Uruguay is likely to maintain COVID-19 entry restrictions for most foreign travelers through November. Most internal measures remain lifted.
Authorities in Uruguay are likely to maintain entry restrictions for most nonresident foreign travelers through at least November, as part of the nation's coronavirus disease (COVID-19) response plan. In addition, President Luis Lacalle Pou has stated that the current restrictions are likely to continue through the summer tourism period (December-March), though with potentially more exceptions to the travel ban; however, these have not yet been announced.
Currently, only the temporary entry of certain foreign nationals is permitted subject to prior approval, for family reunification or labor, economic, business, and judicial purposes. Aircraft and ship crews may also enter. Brazilian nationals residing at the border who are permitted entry are required to remain in the border cities in which they arrive. Limited flights between Uruguay and Spain resumed and in August. Cargo transport and humanitarian and repatriation flights are continuing normally.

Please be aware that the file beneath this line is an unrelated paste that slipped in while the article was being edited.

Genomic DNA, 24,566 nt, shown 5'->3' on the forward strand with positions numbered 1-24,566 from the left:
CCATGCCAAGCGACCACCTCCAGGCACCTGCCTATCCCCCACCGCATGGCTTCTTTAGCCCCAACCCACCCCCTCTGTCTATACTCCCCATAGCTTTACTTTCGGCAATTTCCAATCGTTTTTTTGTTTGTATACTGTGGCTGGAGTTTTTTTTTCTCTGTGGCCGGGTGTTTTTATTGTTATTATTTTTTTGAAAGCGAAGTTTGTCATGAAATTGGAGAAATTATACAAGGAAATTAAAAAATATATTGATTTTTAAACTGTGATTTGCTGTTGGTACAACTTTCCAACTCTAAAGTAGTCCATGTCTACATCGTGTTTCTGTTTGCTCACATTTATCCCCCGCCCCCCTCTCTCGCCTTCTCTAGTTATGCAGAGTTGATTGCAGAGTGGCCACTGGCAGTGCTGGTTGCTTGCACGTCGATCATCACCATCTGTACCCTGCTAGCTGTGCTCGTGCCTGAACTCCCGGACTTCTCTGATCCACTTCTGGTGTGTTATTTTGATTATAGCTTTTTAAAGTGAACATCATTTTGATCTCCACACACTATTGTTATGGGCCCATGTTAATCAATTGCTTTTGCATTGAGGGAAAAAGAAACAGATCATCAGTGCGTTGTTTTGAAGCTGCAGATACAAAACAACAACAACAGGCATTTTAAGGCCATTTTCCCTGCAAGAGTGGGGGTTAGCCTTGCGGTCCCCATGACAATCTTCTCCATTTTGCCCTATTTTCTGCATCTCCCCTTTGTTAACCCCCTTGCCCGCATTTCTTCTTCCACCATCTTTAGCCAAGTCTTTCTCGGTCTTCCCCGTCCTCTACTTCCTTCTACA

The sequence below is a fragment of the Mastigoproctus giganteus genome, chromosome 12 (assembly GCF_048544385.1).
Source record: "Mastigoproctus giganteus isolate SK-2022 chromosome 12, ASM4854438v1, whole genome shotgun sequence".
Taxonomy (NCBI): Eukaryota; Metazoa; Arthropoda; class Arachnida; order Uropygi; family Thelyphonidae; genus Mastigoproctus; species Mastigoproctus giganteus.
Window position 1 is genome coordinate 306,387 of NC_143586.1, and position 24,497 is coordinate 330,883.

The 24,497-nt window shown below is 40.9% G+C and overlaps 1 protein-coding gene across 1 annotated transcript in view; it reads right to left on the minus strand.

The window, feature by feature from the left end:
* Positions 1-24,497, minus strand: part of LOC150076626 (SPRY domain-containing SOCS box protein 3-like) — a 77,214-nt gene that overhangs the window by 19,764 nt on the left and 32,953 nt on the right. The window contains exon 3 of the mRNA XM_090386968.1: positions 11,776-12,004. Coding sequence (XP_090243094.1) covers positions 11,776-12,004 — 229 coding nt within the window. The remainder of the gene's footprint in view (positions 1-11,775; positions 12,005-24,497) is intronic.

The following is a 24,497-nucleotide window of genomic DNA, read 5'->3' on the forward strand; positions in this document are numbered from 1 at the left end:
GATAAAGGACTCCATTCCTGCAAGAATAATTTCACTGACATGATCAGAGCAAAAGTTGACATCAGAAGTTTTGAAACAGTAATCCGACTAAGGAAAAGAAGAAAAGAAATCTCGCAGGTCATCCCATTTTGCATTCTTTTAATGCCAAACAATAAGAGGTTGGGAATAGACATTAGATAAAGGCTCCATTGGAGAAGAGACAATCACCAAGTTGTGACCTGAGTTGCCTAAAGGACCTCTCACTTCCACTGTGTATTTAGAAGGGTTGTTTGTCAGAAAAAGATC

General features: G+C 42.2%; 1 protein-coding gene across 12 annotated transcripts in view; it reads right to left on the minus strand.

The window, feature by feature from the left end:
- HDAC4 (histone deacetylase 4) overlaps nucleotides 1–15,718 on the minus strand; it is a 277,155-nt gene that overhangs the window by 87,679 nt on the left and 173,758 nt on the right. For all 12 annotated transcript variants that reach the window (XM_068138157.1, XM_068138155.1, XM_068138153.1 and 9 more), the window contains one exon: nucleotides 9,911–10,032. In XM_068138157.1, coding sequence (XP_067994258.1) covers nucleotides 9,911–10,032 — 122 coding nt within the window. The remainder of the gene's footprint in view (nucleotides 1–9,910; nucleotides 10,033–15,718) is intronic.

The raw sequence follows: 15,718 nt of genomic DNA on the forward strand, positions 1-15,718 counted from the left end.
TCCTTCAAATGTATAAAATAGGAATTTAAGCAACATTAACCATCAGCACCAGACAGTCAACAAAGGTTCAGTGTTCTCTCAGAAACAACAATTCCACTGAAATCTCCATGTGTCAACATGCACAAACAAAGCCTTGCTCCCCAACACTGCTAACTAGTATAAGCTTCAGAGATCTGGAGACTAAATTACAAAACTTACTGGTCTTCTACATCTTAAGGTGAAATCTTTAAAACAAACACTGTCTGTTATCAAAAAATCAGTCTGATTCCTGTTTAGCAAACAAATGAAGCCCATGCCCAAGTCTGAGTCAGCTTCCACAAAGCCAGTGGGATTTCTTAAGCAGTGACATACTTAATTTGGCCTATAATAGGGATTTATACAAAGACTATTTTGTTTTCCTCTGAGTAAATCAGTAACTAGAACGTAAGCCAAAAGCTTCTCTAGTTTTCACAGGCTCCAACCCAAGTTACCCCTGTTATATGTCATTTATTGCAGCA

All arriving passengers must present a negative COVID-19 test taken within 72 hours of arrival. All persons entering the country must complete a seven-day self-quarantine. If the traveler is staying in the country for more than seven days, the traveler will be required to take another COVID-19 test on the seventh day or to complete an additional seven days of self-quarantine.
Internally, most commercial activity has resumed subject to COVID-19 operating requirements. All establishments must adhere to strict physical distancing and sanitization requirements. The government continues to urge the public to maintain social distancing, wear a protective facemask in public places, and avoid large gatherings. Authorities could reimpose, extend, further ease, or otherwise amend any restrictions with little-to-no notice depending on local disease activity. Highly targeted localized measures could be enforced in some areas assessed to be high-risk, particularly in border areas such as Rivera.
Follow all official instructions. Abide by national health and safety measures. Reconfirm all travel arrangements. Liaise with trusted contacts for further updates and guidance. Emphasize basic health precautions, especially frequent handwashing with soap and water, or an alcohol-based hand sanitizer if soap and water are unavailable. Practice good coughing/sneezing etiquette (i.e., covering coughs and sneezes with a disposable tissue, maintaining distance from others, and washing hands). There is no evidence that the influenza vaccine, antibiotics, or antiviral medications will prevent this disease, highlighting the importance of diligent basic health precautions.